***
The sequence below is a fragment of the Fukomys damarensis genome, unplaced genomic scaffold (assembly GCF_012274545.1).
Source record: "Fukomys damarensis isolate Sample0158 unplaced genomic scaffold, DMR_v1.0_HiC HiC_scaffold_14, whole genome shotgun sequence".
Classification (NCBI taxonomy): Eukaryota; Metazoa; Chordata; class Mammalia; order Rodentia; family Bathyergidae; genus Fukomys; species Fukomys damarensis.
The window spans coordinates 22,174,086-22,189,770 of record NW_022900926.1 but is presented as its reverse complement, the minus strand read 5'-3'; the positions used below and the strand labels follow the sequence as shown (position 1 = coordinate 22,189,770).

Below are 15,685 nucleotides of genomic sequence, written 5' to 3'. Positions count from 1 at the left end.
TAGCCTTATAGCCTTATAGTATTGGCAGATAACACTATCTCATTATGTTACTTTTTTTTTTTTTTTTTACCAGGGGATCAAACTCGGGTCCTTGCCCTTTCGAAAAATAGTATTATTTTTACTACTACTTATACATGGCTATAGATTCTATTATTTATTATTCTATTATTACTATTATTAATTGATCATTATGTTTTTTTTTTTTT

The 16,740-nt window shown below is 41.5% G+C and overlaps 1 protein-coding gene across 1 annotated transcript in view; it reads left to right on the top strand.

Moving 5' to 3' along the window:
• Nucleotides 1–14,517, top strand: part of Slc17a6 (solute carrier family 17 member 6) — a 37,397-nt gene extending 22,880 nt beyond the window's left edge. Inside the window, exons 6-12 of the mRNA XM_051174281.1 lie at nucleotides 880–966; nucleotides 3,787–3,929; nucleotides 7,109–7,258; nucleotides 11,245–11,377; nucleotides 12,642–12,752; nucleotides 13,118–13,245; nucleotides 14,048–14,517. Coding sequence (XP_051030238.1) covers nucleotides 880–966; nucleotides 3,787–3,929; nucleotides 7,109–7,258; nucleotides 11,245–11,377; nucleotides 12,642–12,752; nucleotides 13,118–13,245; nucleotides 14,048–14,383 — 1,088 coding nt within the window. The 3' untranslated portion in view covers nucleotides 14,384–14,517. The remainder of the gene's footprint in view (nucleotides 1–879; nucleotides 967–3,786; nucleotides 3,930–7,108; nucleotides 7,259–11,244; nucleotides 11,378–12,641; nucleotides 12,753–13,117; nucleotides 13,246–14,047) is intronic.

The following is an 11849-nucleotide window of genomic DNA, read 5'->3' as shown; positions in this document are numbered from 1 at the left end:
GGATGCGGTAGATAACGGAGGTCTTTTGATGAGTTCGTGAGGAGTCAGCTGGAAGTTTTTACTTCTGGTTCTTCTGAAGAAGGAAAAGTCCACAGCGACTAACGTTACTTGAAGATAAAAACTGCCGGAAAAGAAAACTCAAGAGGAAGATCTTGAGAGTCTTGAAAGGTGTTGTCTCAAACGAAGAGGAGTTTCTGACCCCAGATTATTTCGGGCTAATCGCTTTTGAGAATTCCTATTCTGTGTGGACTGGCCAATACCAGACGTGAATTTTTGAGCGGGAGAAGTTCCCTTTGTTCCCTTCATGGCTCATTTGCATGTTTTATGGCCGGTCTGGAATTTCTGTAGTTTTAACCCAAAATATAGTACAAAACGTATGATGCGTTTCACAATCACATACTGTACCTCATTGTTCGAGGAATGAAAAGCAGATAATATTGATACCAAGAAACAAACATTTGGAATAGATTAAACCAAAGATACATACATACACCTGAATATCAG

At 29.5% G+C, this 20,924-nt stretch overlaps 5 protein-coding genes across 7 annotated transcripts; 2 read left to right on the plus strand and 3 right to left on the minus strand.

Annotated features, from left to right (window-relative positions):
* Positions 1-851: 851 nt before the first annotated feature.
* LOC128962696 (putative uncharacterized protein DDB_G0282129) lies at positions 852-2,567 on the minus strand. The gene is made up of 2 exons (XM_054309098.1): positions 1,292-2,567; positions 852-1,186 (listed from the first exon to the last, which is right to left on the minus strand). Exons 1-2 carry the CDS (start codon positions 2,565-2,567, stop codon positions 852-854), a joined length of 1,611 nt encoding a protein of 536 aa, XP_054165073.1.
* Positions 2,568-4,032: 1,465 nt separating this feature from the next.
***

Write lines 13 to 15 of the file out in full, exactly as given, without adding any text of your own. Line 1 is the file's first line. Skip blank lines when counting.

Annotated features, from left to right (window-relative positions):
* Positions 1-851: 851 nt before the first annotated feature.
* LOC128962696 (putative uncharacterized protein DDB_G0282129) lies at positions 852-2,567 on the minus strand. The gene is made up of 2 exons (XM_054309098.1): positions 1,292-2,567; positions 852-1,186 (listed from the first exon to the last, which is right to left on the minus strand). Exons 1-2 carry the CDS (start codon positions 2,565-2,567, stop codon positions 852-854), a joined length of 1,611 nt encoding a protein of 536 aa, XP_054165073.1.